Sam S. New Member

    Feb 8, 2018
    La Mesa, CA
    Thank all of you for your helpful replies!
    Yes, I understand now why metal is disallowed.
    I had thought that the acidic moisture is what the condensation drain is for (I'm just talking about condensing units here), but apparently the exhaust is indeed still moist and acidic (plus it's indeed forced).
    Mine is just a 1 bedroom condo, by the way, on the ground floor with a neighbor's unit (with loft) above. The WH I'm looking at only requires up to 13K BTUs.
    There are no exterior walls nearby.

    You know, as I was awakening this a.m. I was thinking about the ceiling in the utility "closet" that contains the WH and furnace. There is a large (10-12" dia.) duct that leads up through the ceiling which is extended to a couple of inches off the floor. I guess that's an air intake for the water heater, since the furnace has its own intake via ducts below it leading into the kitchen ( this closet is about a foot above ground level). I imagine that, assuming it shoots straight through the neighbor's above and up through the roof, I could conceivably run a 25' or so length of 3" PVC through that to serve as the exhaust without obstructing much of its intake ability.

    But of course, this all requires:
    1. finding 3" PVC
    2. figuring out just how the heck to lower, say, a 10' length of tubing through the roof vent downwards, suspend it while I glue the next length, repeat until in place...
    3. getting the condo association to sign off on this

    But maybe this is all getting a little above my pay grade. Just getting a slightly smaller, new 30gal. tank might be WAY simpler (kind of what you were hinting at, Terry), even though I love the idea of tankless mostly for environmental reasons, secondly for economic. My old unit is not yet leaking--well made back then!
    Perhaps the newer tanks are more efficient than before. Plus, one bonus for us in SoCal is that a tank does in theory work as a sort of emergency backup water supply, no?

    Again, thanks, all, for your valuable input!
    - Sam
  7. Dana

    Dana In the trades

    Jan 14, 2009
    Even at a mere 40F rise (65F incoming water, 105F at the shower head) and a 2 gpm (1000lbs/hr) low flow shower head takes (40F x 1000lbs/hr =) 40,000 BTU/hr. A 13,000 BTU/hr water heater isn't even good for 1gpm. Are you sure you're not looking at 130,000 BTU/hr? That's still a big burner, probably 3x the burner size of the furnace (unless the furnace is completely ludicrously oversized for your space heating load, which it could be, often is...).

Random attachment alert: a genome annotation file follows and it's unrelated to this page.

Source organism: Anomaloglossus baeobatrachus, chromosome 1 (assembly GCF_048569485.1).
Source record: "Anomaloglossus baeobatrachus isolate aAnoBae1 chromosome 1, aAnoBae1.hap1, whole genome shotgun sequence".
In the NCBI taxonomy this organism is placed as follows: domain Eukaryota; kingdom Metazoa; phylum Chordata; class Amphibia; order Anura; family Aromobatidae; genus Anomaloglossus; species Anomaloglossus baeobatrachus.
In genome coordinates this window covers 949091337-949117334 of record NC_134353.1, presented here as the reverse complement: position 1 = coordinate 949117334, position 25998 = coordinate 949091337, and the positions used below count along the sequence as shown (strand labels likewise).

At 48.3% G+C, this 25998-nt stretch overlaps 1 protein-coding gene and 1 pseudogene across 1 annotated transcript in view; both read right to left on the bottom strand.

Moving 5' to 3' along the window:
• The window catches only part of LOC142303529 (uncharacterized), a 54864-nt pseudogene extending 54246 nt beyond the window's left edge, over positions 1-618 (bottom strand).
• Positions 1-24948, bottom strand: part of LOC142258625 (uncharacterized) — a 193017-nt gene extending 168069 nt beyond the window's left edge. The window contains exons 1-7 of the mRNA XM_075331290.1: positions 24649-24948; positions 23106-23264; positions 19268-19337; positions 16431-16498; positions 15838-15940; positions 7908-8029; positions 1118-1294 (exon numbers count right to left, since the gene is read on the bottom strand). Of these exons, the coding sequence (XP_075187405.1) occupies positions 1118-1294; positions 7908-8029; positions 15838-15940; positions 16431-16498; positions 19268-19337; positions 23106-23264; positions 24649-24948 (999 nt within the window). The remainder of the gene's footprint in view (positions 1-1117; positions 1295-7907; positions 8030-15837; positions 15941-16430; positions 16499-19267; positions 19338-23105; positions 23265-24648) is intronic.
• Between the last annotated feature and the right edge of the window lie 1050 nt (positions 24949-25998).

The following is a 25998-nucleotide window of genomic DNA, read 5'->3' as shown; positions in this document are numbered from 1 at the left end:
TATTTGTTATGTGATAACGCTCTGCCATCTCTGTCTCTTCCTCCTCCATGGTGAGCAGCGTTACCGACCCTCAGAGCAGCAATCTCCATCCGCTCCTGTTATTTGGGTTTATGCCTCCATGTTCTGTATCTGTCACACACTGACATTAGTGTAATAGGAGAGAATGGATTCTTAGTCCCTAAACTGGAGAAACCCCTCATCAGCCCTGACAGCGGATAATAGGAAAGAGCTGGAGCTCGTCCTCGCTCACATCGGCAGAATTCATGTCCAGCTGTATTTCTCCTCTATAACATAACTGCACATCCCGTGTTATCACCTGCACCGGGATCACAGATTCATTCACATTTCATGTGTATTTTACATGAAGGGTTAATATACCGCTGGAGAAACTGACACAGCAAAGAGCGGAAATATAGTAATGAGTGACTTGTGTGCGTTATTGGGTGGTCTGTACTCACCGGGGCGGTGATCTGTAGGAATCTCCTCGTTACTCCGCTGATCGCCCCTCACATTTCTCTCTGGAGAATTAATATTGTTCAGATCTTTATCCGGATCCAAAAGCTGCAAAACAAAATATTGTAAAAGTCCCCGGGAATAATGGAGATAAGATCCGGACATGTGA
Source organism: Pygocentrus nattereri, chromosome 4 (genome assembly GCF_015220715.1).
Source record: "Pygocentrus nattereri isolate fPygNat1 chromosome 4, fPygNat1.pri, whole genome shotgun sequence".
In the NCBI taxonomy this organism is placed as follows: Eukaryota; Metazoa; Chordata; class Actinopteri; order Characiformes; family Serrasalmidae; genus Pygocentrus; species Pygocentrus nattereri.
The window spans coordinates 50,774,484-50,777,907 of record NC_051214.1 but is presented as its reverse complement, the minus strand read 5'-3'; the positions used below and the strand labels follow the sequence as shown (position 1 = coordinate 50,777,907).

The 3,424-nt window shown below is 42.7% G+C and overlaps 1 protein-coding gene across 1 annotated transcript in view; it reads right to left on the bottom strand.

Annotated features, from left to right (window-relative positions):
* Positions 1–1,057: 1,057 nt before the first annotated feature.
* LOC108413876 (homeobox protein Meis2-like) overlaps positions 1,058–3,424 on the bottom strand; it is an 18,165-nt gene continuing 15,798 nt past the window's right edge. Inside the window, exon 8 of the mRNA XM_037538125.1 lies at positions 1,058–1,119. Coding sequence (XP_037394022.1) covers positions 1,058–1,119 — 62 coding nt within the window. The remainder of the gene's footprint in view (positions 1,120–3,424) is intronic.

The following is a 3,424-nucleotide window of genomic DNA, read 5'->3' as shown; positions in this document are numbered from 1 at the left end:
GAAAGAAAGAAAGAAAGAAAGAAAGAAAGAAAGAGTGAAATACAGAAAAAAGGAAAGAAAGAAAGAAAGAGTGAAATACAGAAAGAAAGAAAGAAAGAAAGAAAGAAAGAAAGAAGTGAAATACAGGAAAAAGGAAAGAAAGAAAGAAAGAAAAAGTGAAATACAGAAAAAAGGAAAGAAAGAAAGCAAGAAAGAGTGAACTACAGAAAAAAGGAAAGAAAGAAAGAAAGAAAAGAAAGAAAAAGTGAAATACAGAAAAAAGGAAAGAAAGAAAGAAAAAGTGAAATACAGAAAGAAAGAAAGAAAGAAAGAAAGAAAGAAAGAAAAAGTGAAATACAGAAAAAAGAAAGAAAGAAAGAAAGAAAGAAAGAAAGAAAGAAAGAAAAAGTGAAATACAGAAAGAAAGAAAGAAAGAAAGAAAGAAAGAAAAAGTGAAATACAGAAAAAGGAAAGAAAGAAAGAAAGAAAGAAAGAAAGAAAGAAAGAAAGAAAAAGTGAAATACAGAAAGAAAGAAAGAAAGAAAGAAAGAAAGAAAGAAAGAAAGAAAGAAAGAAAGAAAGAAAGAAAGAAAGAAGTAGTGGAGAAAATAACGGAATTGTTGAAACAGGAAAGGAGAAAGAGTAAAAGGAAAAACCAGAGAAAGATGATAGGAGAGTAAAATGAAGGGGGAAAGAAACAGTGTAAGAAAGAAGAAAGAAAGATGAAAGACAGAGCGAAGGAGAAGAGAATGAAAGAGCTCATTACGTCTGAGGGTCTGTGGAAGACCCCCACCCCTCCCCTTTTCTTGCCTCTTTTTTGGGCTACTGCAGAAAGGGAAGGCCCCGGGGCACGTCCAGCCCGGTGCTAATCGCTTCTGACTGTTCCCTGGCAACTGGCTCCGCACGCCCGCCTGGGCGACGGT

Add up the input BTUs for the existing furnace and that of the tankless water heater, the kitchen stove, and any other gas appliances, then take a look at your gas meter. There is usually a CFH (cubic feet per hour) number on it. A cubic foot of natural gas is ~1050 BTU, so a CFH of 150 (a common size for condos & apartments) is only good for ~160,000 BTY/hr, and a 130,000 BTU/hr tankless and a 4 burner gas range with a gas oven would pretty much take up the remaining capacity, even without the furnace.

    If you were getting rid of the furnace too, replacing it with a hydro-air handler running off the water heater (which would probably make sense, and would be possible to right size for the space heating load) you'd have a bit more headroom on the meter, if it turns out yours is that small. In soCal it's pretty hard to get accurate heat load numbers from fuel use per heating degree-day, but if you ran this math on a couple of winter months' gas billing you could establish a firm upper bound, and be able to at least spec a hydro-air handler that would work.

    Alternatively, if the ducts are also used for air conditioning, a heat pump carefully sized for the cooling load (not ridiculously oversized, the way most are) would still be pretty efficient for heating the place, despite being oversized for your actual heating load, and would be a lot greener, given the increasingly low-carb grid mix in your area.

    But that's a lot of expense just to get you into a tankless, eh? :)

    A condensing 38 gallon tank type water heater like a Rheem RHE40S might work without blowing the gas capacity budget (it's only 40,000 BTU/hr), if it fits, and you can side-vent it or run the venting up your make-up air chase/vent. From a water-service point of view it's probably better than a 130K tankless in almost every respect except 24 hour continuous showers.